ROME (Reuters) – Italians who decline to be inoculated against COVID-19 with the AstraZeneca vaccine will be given an alternative later on, the head of the health panel advising the government said on Friday.
Italy resumed use of the Anglo-Swedish vaccine on Friday after a three day pause due to concerns about possible blood clotting side effects, following a green light from Europe’s medicines watchdog EMA.
“If someone is called for the AstraZeneca vaccine and declines it, they’ll be reconsidered later for another type of vaccine,” Franco Locatelli, the chief of Italy’s Superior Health Council, said at a news conference.
Italy, one of more than a dozen European Union states that temporarily halted use of AstraZeneca, is concerned that public confidence in the vaccine may have been dented despite EMA’s judgment, hurting Rome’s already sluggish vaccine roll out.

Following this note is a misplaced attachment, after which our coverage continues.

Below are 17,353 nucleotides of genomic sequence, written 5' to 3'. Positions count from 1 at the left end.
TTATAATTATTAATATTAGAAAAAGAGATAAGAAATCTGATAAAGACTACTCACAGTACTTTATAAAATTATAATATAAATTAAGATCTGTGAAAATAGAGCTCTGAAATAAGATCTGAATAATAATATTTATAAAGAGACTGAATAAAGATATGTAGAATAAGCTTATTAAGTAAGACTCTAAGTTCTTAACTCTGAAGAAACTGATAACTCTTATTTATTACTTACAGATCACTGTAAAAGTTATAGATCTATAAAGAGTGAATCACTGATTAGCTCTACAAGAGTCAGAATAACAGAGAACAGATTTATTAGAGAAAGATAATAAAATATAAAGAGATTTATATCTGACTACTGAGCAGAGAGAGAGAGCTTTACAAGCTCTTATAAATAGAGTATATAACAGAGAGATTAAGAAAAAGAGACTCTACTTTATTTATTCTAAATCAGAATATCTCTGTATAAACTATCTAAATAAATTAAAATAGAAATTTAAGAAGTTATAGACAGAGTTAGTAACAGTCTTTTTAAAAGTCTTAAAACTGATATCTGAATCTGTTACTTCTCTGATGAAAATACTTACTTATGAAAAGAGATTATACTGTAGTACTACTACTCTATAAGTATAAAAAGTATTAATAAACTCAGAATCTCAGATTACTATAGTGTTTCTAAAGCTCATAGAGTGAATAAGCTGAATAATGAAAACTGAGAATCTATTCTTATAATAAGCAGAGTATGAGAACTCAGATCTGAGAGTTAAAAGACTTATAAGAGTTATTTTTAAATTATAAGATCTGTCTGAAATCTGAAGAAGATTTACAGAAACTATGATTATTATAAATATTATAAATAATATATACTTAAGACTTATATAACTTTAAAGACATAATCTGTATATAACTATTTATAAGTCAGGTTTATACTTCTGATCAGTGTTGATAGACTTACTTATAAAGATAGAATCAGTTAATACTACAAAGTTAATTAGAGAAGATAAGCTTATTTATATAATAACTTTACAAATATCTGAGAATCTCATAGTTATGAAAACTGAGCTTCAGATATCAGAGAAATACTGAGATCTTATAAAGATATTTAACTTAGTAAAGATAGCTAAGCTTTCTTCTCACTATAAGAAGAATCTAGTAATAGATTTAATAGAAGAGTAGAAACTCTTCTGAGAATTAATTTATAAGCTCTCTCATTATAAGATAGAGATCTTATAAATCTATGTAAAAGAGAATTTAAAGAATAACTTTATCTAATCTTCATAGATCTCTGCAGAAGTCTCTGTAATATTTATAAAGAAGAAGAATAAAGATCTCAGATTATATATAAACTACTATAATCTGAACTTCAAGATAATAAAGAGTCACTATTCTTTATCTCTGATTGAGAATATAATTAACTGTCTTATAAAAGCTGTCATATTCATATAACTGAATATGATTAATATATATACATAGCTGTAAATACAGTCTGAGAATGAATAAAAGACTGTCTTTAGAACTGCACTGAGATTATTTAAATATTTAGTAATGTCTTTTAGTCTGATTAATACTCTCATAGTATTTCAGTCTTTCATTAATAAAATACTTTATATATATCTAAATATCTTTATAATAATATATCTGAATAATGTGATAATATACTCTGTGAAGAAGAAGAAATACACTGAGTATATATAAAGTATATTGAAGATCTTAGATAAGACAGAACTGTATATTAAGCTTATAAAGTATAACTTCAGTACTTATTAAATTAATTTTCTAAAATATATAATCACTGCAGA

Giovanni Rezza, another member of Italy’s health council, said no vaccine would go to waste even in the face of any hesitancy over AstraZeneca.
“If some people don’t show up there will in any case be long waiting lists of people who hope and want to be vaccinated,” he said.
Italy resumed using AstraZeneca on all age groups following the EMA report, along with numerous other countries.
A few have been more cautious. France’s medical regulator approved it only for people over the age of 55, and Sweden’s health agency saying its suspension remained in place and it would take “a couple of days” to decide what to do.
(Reporting by Emilio Parodi, writing by Gavin Jones, Editing by William Maclean)